Sungrazing comets, particularly those of the Kreutz-group, have fascinated astronomers for decades, and no doubt terrified civilizations of the past, as their orbits hurled them through the solar atmosphere, resulting in a brilliant daytime illumination of these enormous 'dirty snowballs'. There is arguably no other object in the solar system that goes through such an intense experience as one of these comets. For days now we have been witness to such a beautiful object racing through the STEREO, SOHO and now SDO and PROBA images, blasting through the solar corona, and miraculously re-emerging, albeit with much less of a tail than it started with. And whereas sungrazers of the past have been lost at least temporarily, if not permanently, in the Sun's glare, thanks to an amazing fleet of sun-watching spacecraft we have now been enthralled by this entire passage without a single hour passing by unwitnessed. Purely for the spectacle of the event, and the way it has unfolded before our eyes over the internet, this comet has sealed its place in the history books.

But there is so much more to this than just the spectacle. We have already obtained unprecedented scientific data from five different spacecraft, and I'm very optimistic that over the coming days we will get to add a sixth spacecraft to that list when Hinode analyze their data. The result is an almost overwhelming catalog of visual, narrow-band filtered, extreme ultraviolet, and spectroscopic data of a comet experiencing the most extreme environment the solar system has to offer. We will likely learn about its mass, its physical size, its composition, the size of its dust and dust production rates, and so much more. Objects like this can also provide us with a tremendous amount of information about the solar wind and conditions in the solar corona, which in turn allows us to gain more understanding of the Sun as a driver of "Space Weather" at Earth (it's one of the reasons my group is interested in sungrazing comets).

So I could not agree more with John, and I hope that all of you who are watching these movies are indeed appreciative of just how incredible this has been!

Wiggle, wiggle! 1830UT: OK, you get one more movie!

This one is a short animation of four frames from the STEREO-B EUVI instrument at the 171-angstrom wavelength (corresponding to about 1.5million degrees, I believe). The comet is clearly visible racing away from the Sun, leaving a wiggly-tail in its wake! Why the wiggles? We're not sure -- we need to start studying that when we get all of the spacecraft data from STEREO-B this weekend. However, we think there may some kind of helical motion going on, or perhaps there's a projection affect and we're seeing tail material magnetically "clinging" to coronal loops and moving with them. There are other possibilities too, though, and we will certainly investigate those! We should have equivalent images from the STEREO-A spacecraft which we will also get this weekend. When we pair these together, and throw in the SDO images too, we should be able to get an incredibly unique 3-D picture of how this comet is reacting the the intense coronal heat and magnetic loops. We really are going to learn a lot here.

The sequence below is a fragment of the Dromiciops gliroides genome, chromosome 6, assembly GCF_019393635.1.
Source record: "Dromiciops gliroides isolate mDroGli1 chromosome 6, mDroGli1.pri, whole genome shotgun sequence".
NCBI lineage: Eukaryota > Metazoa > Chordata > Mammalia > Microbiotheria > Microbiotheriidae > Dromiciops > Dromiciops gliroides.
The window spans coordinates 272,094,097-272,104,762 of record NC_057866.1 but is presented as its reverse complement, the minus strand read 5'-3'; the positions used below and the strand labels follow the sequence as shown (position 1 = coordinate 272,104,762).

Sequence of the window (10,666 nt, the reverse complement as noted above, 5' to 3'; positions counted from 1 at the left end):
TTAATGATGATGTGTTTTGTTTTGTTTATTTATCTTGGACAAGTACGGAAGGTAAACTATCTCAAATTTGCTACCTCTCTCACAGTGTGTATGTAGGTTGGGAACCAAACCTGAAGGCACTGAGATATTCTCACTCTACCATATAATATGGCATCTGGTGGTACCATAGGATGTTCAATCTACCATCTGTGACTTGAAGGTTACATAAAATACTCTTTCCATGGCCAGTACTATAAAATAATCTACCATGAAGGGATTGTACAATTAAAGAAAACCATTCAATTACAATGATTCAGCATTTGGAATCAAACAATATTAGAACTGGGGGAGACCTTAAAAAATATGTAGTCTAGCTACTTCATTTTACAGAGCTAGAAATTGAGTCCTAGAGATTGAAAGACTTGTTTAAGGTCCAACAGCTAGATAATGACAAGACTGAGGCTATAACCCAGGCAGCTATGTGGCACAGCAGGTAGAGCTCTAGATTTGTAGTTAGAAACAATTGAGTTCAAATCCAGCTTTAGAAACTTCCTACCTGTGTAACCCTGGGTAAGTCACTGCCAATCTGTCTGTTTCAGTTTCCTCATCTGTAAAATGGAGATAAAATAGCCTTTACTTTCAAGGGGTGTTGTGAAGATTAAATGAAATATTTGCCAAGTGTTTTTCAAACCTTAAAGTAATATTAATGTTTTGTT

I won't post much here over the weekend (I've already been doing 18-hr days on this) but I will try to get the word out if/when we hear from Hinode. On Monday I will certainly be back with more movies and over-the-weekend updates. I enormously appreciate all the traffic and interest that has been directed at this page and this project. I've tried to keep things fresh and informative, yet informal too. Hope I managed to convey all that (without too many typos, which I do keep finding...)!

Dec 18th, 2011

HINODE SOT image, courtesy JAXA/LMSAL OK, so I said I wasn't going to post this weekend, and I genuinely had no intention of doing so (as it's a pain to do it from home, for one thing) but I have to share this wonderful news: we are six for six with spacecraft observations! The Japanese (JAXA) Hinode spacecraft successfully imaged Comet Lovejoy!

The image you see here is from the "SOT", or Solar Optical Telescope, and if you click to make it bigger you'll clearly see comet Lovejoy sitting in the lower-left corner of the image. In this image, most of what you are seeing is just Lovejoy's nucleus and inner-most part of its coma. Very little tail is observed here, and in fact some of the elongation you can see is due to motion blur as the comet was flying so fast through the images. I also want to add that in the original data, the Sun was massively overexposed in order to enable a detection of Lovejoy, which of course was several orders of magnitude fainter. So the author of this image has inserted an unsaturated image of the Sun, siply to make the image prettier and easier to visually interpret.